Congress Weighs Halting Gov From Unlocking US Phones At Border

The Supreme Court already ruled in favor of privacy. But Customs and Border Patrol hasn't listened

Photo Illustration: Diana Quach
Apr 04, 2017 at 5:16 PM ET

A bipartisan bill from some of the biggest privacy defenders in Congress would prevent the Trump administration from demanding Americans’ phone for inspection after traveling abroad.

The bill, the Protecting Data at the Border Act, would prevent Customs and Border Patrol from forcing American travelers to give access — meaning a fingerprint, password, passcode, pin, fingerprint, or biometric login — to their phone as part of a routine border search. Its sponsors include Senators Ron Wyden (D-Oreg.) and Rand Paul (R-Ky.), as well as Representative Jared Polis (D-Colo.).

Such a rule has already been established by the Supreme Court, which ruled in United States v. Cotterman that a man shouldn’t have had to surrender his laptop as he returned from Mexico in 2007. But that’s not been CBP’s policy, at least consistently, since Donald Trump assumed the presidency. Numerous travelers have reported being forced to hand over their phones and login information. That’s particularly true for people those traveling from the seven Muslim-majority countries named in Trump’s executive orders to restrict travel, which are currently held up in judicial limbo due to constitutional concerns.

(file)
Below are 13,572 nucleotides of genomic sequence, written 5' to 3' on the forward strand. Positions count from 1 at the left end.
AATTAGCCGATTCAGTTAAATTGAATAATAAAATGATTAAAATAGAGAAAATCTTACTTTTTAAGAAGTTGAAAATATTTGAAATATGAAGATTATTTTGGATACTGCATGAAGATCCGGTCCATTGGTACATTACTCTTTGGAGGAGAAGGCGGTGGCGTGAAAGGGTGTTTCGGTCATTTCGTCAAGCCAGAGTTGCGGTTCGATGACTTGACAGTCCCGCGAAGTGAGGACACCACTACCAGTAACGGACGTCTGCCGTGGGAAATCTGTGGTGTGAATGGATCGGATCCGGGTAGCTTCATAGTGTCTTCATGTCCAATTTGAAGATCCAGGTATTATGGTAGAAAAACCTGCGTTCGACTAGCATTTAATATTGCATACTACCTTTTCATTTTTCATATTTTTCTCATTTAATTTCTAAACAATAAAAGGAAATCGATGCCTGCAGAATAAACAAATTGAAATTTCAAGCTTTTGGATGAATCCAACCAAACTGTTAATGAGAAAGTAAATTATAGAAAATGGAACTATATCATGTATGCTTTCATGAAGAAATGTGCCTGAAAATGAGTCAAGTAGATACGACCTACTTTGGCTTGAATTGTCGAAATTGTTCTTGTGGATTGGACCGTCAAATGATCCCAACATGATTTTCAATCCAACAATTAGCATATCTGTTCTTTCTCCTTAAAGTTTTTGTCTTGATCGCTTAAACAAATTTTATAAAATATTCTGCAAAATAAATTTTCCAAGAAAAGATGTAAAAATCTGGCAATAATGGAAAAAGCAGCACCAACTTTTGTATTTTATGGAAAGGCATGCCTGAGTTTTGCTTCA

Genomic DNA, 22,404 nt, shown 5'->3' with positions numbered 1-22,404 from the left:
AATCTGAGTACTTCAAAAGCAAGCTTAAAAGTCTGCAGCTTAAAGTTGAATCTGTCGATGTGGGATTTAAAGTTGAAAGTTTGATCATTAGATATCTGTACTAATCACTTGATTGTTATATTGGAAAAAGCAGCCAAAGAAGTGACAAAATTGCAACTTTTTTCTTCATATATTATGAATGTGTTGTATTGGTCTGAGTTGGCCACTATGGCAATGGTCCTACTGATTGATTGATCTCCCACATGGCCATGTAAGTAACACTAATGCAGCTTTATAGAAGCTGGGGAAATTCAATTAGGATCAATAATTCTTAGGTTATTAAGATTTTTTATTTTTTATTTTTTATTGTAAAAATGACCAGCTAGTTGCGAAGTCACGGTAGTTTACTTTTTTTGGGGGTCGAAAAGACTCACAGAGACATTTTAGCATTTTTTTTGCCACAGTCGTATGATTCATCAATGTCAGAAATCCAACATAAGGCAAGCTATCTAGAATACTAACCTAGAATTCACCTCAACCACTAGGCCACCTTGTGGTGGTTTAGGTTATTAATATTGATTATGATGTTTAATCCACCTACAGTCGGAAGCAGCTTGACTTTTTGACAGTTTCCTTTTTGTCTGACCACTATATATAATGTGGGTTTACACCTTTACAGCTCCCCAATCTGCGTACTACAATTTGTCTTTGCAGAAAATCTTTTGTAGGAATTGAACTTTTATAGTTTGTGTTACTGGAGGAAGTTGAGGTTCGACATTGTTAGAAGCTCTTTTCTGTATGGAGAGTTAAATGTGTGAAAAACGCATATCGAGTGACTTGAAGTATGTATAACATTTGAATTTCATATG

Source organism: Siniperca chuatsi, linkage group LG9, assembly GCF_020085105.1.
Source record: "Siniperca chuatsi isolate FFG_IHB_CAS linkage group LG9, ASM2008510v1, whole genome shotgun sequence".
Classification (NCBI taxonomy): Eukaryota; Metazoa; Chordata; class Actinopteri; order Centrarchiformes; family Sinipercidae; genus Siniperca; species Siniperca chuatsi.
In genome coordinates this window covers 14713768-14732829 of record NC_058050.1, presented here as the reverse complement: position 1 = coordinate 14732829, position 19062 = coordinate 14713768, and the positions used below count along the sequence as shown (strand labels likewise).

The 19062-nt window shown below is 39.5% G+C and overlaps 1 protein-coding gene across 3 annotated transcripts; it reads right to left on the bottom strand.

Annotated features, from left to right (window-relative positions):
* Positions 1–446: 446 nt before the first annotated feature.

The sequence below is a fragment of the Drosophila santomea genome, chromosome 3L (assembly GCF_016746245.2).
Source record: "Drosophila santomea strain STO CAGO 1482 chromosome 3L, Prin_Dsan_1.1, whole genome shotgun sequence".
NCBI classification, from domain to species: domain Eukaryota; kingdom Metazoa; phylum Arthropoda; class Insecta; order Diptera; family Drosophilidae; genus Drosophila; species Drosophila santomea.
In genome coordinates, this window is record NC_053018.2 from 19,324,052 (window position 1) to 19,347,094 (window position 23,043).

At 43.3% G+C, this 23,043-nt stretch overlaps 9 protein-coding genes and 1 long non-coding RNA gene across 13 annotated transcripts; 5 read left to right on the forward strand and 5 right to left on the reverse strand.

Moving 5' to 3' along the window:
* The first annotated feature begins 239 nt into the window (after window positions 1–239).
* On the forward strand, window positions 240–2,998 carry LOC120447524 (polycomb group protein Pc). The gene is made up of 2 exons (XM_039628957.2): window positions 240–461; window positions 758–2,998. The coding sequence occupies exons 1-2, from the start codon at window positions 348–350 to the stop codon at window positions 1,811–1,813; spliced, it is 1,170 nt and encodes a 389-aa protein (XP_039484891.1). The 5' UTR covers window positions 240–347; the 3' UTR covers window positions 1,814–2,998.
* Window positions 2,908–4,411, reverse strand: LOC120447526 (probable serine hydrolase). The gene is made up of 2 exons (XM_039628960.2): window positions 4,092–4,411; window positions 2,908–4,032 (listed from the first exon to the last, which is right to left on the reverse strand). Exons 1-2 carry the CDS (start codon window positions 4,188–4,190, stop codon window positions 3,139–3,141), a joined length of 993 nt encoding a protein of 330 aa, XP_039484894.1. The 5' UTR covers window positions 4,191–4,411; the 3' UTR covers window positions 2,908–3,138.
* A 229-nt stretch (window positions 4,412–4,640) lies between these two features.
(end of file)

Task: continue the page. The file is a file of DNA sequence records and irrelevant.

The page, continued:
More Travelers Affected By Trump Ban Forced To Unlock Phones, Computers

Privacy advocates have praised the initiative. “The Supreme Court has made clear that generally law enforcement must get a warrant before searching an electronic device.  Yet, Customs and Border Protection continues to seize and search thousands of travelers’ devices every year without a warrant,” Neema Singh Guliani, ACLU policy counsel, said in a statement provided to Vocativ.

“Congress must now take action to end this unwise and unconstitutional practice by enacting this important bill.”

“A search of your cell phone or social media account is a direct look behind the curtain that covers the most intimate aspects of your life,” said Greg Nojeim, a Director at the Center for Democracy and Technology. “This bill would ensure that the government demonstrates a good reason for searches at the border.”

While the bill would protect Americans and green card holders, it has its limits. The Wall Street Journal, citing White House officials, reported Tuesday that the Trump administration is considering taking its idea of “extreme vetting” so far as to demand all foreigners who enter the U.S. hand over their phones’ contacts list and passwords to their social media account.

Such a policy would be extremely controversial and likely to spur other countries to retaliate with similar policies toward Americans, but it wouldn’t be addressed by Wyden and Paul’s bill, as that only applies to U.S. persons.